This rule makes statutory with modifications to the cab rank rule, which is a practice amongst barristers in England. That rule states that a barrister is like a cab in a rank that must take whomever steps into his cab. And like a cab in a rank, a lawyer is called upon to work; it is not a lawyer’s place to demand legal work from the general public.

What is the advantage of building a reputation over branding?

There are five reasons. Firstly, what others say of us has more credibility compared to what we insist about ourselves. Secondly, it is cheaper in the long run – instead of constantly telling others about ourselves, we have others doing that for us, for free. Thirdly, it provides an incentive to ensure we constantly keep the quality of our work and interactions at an optimum professional level. Fourthly, building a reputation is less personally intrusive compared to building a brand. Finally, a reputation is built primarily from our personal efforts and engagements with others, which does not require a lot of money; but it requires a lot of heart. Branding is built primarily from a budget and our predisposition for narcissism.

Lawyers and law firms should build reputations, not brands.

Postscript: Soon after posting the piece, Izral Khairy, a long time friend and lawyer, told me he disagreed with my view and explained why in his Whatsapp to me. I thought his perspective interesting and worth posting up to give a perspective from someone who runs a medium sized firm (16 lawyers strong).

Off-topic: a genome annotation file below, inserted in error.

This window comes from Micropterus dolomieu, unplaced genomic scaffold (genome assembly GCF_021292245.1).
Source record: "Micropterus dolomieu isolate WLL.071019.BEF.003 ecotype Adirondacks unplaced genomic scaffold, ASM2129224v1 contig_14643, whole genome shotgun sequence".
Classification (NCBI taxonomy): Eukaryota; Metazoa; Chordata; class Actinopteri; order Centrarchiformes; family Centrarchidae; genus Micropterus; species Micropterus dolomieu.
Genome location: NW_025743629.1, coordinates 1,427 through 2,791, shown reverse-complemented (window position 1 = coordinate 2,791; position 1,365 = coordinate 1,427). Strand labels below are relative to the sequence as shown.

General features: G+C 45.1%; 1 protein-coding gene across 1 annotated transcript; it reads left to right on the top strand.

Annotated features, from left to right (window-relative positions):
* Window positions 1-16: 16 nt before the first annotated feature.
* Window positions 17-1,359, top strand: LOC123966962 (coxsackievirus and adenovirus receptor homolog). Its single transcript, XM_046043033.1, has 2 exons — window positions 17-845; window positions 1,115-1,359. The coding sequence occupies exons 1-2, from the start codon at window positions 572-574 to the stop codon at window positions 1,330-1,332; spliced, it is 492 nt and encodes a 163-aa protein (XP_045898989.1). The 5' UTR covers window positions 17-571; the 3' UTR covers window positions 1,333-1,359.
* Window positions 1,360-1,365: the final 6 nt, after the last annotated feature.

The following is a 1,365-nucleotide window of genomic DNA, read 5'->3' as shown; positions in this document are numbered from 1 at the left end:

“I must apologise but I differ from your view. Because the creation of a branding is for the law firm and not the individual lawyer. So that all the lawyers in that firm would enjoy the branding attached to that brand. Branding is not at all important to the figureheads and leaders of the firm – that’s reputation. However, for the perception to the clients when dealing with juniors – because that would happen from time to time. I am of the view that branding would be important. Hence your article is correct and true for smaller practices but it would not apply to large firms. And I would not like your article to be discounted just because it does not take into account the size of the practice. [Your article] would still not apply for the small practices who are introduced to a potential large dispute when the client is shopping around. If the smaller firms are competing against the big boys, then branding becomes important.”